“For as often as you eat this bread and drink the cup, you proclaim the Lord’s death until He comes.” (1 Cor. 11:26)

The Lord’s Table, you could say, not only commemorates it also anticipates. Fundamentally, given that the bread and the fruit of the vine recall Jesus’ body being given for us and His blood being poured out for us so as to ratify the New Covenant, it looks back; but in light of the language of our text, there is also a sense in which the Lord’s Table looks forward, anticipating Jesus’ return.

The contextual connection between what’s coming and what came before is clear in light of the Greek conjunction gar (Gr. γὰρ), translated as “for” in our text. Paul had just reminded the Corinthians of what Jesus did and said on the night in which He was betrayed (1 Cor. 11:23); he had told them of how Jesus told His disciples to commemorate the Lord’s Supper in remembrance of Him (vs. 24,25); and now, in verse twenty-six, he proceeded to show them how this commemoration serves as a proclamation to anyone who beholds it.

But before we see that further explicated, notice the language that follows the “for”: “as often as you eat this bread and drink the cup…” The frequency of the celebration isn’t specifically outlined and mandated in this text which is why, although cases can be made for Biblically-exemplified frequencies – and, as an aside, all cases are not, in my opinion, equal – there has been, in large part, a recognized latitude of practice concerning the frequency of the Lord’s Supper among Gospel-believing Christians.

Additionally, by way of textual analysis, (1) we shouldn’t miss the distinctiveness of the language that Paul used: it’s not the eating of any bread at any meal that is in view but the eating of “this bread” (vs.26b emphasis added), the bread that is part of the institution of the Lord’s Table; and (2) the language here also connotes another argument against the Roman Catholic doctrine of transubstantiation. Paul said, “As often as you eat this bread,” as opposed to ‘as often as you eat this body.’ Here is yet another textual indicator that the bread never literally becomes Jesus’ body. The bread represents Jesus’ body and upon ingestion it’s still bread. It’s similar to how Jesus told His disciples, concerning the fruit of the vine, “Drink from it, all of you; for this is My blood of the covenant” (Mt. 26:27b,28a), and then in the very next verse said, “I will not drink of this fruit of the vinefrom now on until that day when I drink it new with you in My Father’s kingdom” (vs.29 emphasis added). You can see that the wine which represented Jesus’ blood did not literally become His blood. Had it truly been His blood it would have been inaccurate to call it the fruit of the vine because the substance would have already been ‘miraculously changed.’ But it wasn’t. The bread and fruit of the vine represented the body and blood of Jesus and they never stopped being bread and wine.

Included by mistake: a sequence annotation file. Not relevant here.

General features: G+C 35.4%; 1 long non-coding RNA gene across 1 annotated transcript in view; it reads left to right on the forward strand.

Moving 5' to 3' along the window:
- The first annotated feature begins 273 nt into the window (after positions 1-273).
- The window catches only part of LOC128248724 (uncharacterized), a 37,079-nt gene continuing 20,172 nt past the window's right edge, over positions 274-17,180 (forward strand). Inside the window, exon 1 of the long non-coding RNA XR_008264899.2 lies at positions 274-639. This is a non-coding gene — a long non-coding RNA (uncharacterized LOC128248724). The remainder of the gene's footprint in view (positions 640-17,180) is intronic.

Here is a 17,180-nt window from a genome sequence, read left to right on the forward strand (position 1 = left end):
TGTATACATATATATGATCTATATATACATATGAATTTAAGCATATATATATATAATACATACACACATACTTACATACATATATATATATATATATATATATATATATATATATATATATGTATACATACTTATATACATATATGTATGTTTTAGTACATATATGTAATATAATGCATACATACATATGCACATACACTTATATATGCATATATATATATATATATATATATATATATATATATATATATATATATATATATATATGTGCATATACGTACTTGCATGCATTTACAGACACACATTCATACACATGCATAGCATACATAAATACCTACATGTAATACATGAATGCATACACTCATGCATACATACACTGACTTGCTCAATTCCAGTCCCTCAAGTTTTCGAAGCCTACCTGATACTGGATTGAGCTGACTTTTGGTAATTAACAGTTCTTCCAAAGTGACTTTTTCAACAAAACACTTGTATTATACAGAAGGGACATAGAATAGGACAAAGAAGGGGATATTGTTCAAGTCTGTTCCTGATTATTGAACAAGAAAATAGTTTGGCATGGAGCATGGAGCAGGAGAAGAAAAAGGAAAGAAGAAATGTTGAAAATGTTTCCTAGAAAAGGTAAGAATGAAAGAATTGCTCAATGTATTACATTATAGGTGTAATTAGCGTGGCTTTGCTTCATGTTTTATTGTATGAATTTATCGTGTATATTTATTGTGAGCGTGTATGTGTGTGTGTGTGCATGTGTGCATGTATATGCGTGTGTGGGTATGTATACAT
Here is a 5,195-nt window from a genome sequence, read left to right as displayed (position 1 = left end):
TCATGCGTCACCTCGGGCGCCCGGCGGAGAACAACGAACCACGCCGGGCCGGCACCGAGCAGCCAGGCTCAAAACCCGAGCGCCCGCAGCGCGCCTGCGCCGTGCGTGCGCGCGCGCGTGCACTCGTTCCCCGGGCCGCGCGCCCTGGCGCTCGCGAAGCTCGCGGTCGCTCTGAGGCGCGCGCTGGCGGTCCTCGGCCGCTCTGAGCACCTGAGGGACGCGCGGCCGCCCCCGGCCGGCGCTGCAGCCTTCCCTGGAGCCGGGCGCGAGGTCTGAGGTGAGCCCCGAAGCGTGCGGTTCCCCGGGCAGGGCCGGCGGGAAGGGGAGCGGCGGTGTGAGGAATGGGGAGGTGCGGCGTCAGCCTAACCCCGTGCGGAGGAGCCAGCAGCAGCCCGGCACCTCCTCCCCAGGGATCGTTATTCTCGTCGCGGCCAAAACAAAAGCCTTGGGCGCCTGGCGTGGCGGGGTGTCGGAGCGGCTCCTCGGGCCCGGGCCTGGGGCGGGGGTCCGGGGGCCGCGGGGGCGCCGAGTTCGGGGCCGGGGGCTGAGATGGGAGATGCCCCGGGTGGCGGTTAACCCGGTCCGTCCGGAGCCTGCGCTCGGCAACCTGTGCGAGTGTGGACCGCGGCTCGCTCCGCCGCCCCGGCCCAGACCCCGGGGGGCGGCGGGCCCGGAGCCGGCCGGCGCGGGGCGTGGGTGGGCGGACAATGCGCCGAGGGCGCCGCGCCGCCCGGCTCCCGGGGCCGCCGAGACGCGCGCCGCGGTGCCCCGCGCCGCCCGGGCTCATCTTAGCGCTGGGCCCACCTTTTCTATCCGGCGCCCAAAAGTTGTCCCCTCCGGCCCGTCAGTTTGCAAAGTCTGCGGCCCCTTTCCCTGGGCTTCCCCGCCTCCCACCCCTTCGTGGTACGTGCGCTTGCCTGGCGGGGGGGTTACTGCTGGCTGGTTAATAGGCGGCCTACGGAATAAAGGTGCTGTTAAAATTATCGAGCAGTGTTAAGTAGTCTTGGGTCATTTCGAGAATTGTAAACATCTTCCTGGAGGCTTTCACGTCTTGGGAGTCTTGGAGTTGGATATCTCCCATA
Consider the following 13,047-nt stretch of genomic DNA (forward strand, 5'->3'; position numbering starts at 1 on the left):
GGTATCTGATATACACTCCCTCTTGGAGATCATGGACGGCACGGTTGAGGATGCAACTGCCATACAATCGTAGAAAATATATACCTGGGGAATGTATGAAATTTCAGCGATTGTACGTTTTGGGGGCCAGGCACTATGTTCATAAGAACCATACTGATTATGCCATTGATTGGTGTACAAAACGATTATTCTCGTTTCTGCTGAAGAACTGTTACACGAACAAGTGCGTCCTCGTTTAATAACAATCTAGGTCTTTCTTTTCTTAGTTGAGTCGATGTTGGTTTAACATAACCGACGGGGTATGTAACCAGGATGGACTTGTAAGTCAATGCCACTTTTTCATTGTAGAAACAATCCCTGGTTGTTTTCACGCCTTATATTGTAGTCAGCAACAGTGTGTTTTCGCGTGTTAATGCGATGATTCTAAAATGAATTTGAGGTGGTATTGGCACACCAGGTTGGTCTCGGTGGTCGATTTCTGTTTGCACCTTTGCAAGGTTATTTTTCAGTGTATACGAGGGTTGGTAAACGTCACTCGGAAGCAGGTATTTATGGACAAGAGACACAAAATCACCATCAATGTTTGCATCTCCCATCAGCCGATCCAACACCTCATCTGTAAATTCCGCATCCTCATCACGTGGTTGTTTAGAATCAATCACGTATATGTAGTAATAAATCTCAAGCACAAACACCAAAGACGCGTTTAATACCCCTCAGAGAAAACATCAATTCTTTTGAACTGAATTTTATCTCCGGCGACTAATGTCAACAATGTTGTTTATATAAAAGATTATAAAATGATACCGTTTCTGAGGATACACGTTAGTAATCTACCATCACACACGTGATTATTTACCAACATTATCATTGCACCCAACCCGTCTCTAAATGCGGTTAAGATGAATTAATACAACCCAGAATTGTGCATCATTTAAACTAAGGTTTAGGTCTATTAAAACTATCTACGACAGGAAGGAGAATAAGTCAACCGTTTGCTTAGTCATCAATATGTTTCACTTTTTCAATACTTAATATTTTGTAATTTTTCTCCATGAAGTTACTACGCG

That brings us to the proclamation and the element of anticipation. Paul told the believers at Corinth that when they partake of the Lord’s Supper they, “proclaim the Lord’s death until He comes.” The Greek word used here, translated as “proclaim,” is katangellete (Gr. καταγγέλλετε). It is used 18 times in the NT, the majority of which are in the Book of Acts, and is always used to refer to some openly declared announcement. It doesn’t, in any of its other uses, refer to a ‘making known by actions,’ though some would suggest that it does here, i.e. the proclamation being spoken of here is the action of celebrating the Lord’s Table. Doubtless, the Lord’s Table well depicts the Gospel Christians love and believe, but I would think, not only in light of the Greek word used – which connotes verbal declaration – that just as an explanation and proclamation was expected at the Passover – so that words would help explain the symbols and the celebration, some measure of instruction as to the serious, symbolic, and celebratory aspects of the Lord’s Supper was, and is, to be given.

Now, after much anticipation (notice the ‘play on words’ given the title?) there is, then, the eschatological element to the celebration of the Lord’s supper as connoted in Paul’s words: “until He comes.” Paul’s words ought to ring loud in Christians’ heart and minds – ‘We are to keep doing this without the physical presence of our Lord until He comes and we can eat and drink on a renewed earth in the presence of our Lord.’ Paul’s language in this text celebrates the believer’s sure confidence that one day the same one who died, rose, and ascended, will return! It is a table of anticipation. So in one sense the table helps us to look back at the events that surrounded the night of Jesus’ betrayal and the sacrificial death that followed not long after; in another sense it helps us to recall the spiritual union and true fellowship that we share with Him in the present; and yet, in another sense it is anticipatory, so that as we sit at the table without the physical presence of Jesus on Earth, we can joyfully know that’s it’s only a matter of time until that changes when the King returns. What a way to avoid participating in the Lord’s Table in an unworthy manner – by remembering that purifying hope that He is coming back (1 Jn. 3:2,3); but we’ll consider that further in the next verse.